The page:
Ardern reaffirms no WTO concern over Provincial Growth Fund grants
Jo Moir, Political Reporter
The prime minister says she hasn't seen anything that suggests the World Trade Organisation (WTO) is concerned the government is bringing in agricultural subsidies via the back door.
Prime Minister Jacinda Ardern has responded to questions about whether the Provincial Growth Fund could violate rules against subsidised agriculture. Photo: RNZ / Rebekah Parsons-King
The ACT Party and a leading economist have raised questions about whether the Provincial Growth Fund (PGF) could violate rules against subsidised agriculture, which was phased out in New Zealand 30 years ago.
Jacinda Ardern said she had seen no advice the WTO was concerned about the way the $3 billion regional fund was being used and officials had been mindful of that when assessing each case.
"I've had advice that the PGF grants we've made do not sit counter to our trade agreements,'' she said.
But a leading economist said he was greatly concerned some of the grants could be breaching the rules.
The PGF is a $3b fund to bring development to provincial New Zealand over three years.
The risk of it proving an agricultural subsidy in drag surfaced in Parliament on Tuesday.
ACT leader David Seymour asked whether Regional Economic Development Minister Shane Jones had been advised that some of the fund expenditure might have to be reported to WTO, as a hidden subsidy.
Mr Jones replied that he had sought advice about this risk, but he laughed off any consequences.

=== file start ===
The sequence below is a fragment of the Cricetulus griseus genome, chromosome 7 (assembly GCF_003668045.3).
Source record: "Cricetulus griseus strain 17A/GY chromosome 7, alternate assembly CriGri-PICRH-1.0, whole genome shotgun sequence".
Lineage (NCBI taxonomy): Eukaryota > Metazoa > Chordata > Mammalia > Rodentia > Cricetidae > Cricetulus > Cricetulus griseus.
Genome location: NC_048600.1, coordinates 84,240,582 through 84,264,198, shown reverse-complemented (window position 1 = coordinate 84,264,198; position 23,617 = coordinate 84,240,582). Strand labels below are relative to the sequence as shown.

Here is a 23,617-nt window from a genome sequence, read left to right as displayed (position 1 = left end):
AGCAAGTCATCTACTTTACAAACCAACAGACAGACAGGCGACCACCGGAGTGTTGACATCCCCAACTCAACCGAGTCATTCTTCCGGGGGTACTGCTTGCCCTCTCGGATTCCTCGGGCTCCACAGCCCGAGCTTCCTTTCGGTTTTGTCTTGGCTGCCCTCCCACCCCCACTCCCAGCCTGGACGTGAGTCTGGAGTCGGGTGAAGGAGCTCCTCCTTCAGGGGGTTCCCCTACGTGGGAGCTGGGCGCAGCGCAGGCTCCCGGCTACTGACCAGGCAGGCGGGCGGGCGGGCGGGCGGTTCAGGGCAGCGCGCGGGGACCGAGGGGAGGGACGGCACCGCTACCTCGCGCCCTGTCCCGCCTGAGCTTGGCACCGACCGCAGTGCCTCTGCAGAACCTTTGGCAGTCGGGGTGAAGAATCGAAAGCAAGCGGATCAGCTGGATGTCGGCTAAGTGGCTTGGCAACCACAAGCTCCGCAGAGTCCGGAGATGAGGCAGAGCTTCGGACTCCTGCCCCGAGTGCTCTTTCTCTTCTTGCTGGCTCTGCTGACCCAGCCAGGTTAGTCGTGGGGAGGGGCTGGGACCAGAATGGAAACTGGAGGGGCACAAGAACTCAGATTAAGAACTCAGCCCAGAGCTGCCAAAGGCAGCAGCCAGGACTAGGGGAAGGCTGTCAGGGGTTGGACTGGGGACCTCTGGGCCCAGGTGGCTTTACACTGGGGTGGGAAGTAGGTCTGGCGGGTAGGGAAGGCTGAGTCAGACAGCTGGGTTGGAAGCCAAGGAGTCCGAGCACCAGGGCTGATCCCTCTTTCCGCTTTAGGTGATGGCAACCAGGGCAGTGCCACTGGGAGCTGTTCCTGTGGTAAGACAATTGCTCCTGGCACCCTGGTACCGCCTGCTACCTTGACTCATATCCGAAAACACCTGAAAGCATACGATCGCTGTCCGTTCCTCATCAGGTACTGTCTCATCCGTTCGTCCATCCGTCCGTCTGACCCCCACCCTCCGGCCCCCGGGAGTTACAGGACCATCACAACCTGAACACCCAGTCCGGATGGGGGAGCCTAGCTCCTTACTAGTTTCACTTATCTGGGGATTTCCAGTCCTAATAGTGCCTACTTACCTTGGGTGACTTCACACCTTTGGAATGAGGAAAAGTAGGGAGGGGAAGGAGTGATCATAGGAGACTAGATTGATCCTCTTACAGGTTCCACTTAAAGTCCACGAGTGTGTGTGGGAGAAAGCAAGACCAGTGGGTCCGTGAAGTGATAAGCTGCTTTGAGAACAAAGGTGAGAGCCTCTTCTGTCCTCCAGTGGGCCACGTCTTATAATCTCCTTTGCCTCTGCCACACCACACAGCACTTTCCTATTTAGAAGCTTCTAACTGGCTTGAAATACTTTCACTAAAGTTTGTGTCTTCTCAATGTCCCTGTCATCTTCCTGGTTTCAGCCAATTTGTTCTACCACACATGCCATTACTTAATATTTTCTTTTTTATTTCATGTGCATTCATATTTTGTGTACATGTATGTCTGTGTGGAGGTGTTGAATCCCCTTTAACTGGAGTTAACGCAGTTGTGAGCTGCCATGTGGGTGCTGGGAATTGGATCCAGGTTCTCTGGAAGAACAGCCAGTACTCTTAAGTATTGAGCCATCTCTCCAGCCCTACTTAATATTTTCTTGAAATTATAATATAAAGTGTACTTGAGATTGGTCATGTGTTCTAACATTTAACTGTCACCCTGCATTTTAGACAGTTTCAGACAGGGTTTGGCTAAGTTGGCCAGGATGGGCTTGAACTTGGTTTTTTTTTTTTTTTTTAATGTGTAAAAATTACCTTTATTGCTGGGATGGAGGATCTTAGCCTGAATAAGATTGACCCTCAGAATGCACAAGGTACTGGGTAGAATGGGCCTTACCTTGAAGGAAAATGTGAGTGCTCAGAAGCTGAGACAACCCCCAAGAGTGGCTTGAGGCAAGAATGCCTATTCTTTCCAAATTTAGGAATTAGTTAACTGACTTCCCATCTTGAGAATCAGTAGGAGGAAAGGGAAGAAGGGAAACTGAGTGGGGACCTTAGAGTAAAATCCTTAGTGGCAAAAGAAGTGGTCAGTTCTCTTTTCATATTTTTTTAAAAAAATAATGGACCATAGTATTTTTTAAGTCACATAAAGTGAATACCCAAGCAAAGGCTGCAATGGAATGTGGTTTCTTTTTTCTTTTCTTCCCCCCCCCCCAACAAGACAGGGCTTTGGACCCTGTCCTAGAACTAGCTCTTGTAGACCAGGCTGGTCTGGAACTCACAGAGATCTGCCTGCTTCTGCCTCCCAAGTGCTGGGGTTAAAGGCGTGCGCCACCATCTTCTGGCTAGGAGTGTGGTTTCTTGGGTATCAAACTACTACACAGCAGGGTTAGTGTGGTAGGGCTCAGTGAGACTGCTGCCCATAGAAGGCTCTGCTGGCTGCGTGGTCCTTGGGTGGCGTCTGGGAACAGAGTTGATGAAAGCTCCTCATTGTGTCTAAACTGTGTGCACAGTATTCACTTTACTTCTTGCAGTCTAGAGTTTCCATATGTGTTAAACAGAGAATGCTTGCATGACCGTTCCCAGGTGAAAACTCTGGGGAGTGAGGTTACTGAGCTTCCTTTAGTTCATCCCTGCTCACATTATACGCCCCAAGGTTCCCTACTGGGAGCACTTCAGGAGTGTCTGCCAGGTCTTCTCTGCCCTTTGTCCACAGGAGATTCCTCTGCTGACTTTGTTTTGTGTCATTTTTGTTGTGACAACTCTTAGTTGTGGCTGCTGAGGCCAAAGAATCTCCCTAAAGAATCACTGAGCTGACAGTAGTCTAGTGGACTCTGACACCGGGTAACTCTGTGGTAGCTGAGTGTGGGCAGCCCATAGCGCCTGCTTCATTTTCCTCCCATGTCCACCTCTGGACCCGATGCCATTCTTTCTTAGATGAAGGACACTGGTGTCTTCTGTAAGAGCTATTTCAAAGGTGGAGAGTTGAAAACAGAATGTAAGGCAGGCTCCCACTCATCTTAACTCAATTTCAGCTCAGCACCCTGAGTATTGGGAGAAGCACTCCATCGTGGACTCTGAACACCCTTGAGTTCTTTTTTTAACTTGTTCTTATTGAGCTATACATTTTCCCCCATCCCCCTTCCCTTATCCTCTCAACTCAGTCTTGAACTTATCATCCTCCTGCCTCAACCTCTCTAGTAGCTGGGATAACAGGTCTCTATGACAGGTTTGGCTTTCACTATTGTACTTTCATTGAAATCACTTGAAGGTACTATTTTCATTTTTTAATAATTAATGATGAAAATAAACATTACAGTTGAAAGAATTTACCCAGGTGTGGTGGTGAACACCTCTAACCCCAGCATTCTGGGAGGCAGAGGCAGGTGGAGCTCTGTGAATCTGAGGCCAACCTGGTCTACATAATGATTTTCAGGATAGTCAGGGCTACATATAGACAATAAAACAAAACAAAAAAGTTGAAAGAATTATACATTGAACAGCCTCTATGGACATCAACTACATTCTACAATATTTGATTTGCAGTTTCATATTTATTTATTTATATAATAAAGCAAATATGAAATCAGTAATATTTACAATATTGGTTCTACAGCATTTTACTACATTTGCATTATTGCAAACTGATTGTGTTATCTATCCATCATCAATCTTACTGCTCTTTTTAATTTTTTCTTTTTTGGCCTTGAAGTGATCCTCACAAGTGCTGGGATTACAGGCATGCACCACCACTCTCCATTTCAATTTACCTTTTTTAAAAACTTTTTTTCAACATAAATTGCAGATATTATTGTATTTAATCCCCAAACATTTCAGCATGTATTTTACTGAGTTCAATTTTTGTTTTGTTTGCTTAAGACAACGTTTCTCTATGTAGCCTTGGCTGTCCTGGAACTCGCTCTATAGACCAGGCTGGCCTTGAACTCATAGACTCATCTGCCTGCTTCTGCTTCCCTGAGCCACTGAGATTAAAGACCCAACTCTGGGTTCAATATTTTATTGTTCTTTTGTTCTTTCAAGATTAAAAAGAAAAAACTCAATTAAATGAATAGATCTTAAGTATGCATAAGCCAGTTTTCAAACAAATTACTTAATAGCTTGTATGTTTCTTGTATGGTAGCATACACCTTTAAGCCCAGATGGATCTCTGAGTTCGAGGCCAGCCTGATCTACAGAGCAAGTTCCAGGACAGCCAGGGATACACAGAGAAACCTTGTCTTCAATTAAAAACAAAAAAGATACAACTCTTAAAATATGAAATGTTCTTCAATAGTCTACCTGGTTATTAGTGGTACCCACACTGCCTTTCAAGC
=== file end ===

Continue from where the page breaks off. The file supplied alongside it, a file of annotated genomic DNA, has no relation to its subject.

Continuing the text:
"Naturally, advice has been sought from the Foreign Affairs Department," Mr Jones told Parliament.
"However, given that the adjudication and appeals [processes] of that international trade body are in a state of disarray, I am not bothered by that at all."
Mr Jones was referring to a looming crisis in the WTO's appeals processes, because the Trump administration is blocking new judges from being appointed to that role. This is thought likely to stymie new rulings by the WTO.
Mr Jones said he had been "counselled" by Economic Development and Trade Minister David Parker on several occasions.
"I am now much more aware of the importance of nuanced language, which will be a strange sensation for my good self. But obviously I'm one member of a broad team and international trade is our economic lifeline."
He went on to downplay his comments in the House in response to Mr Seymour's question about hidden subsidies.
"I would say though that political banter in Parliament should not be construed as a state of fact. There are some political attacks from the ACT Party that somehow we're undermining our good name with international trade rules. That's silly and that's foolish, but I accept these are matters of economic sensitivity,'' Mr Jones said.
"Just as regional New Zealand wants a champion, internationally New Zealand needs consistency and certainty about its ability to make money from trade."
The chief economist for The New Zealand Institute, Eric Crampton, said Mr Jones' initial approach suggests New Zealand could do what it liked.
"That's just terrifying, it can throw away a lot of the really good work we've had over the last decades from both National and Labour,'' he said.
When Ms Ardern was asked today whether Mr Jones' response was acceptable she reiterated her comments that she has had no advice the fund is in breach of any trade agreements.
Speaking to Morning Report earlier today, Mr Jones said he had taken advice from officials the entire time through the PGF process and he had "never once been advised that the things we're doing is imperilling the good name of New Zealand''.
He said he understood it was a political talking point but he had not fallen foul of the rules.
Mr Jones said he had a "very realistic view about the role of the WTO". While it was "incredibly important to our agri-business sector", he said he had a lot to do with it when he worked with the fisheries sector and he was "continually disappointed''.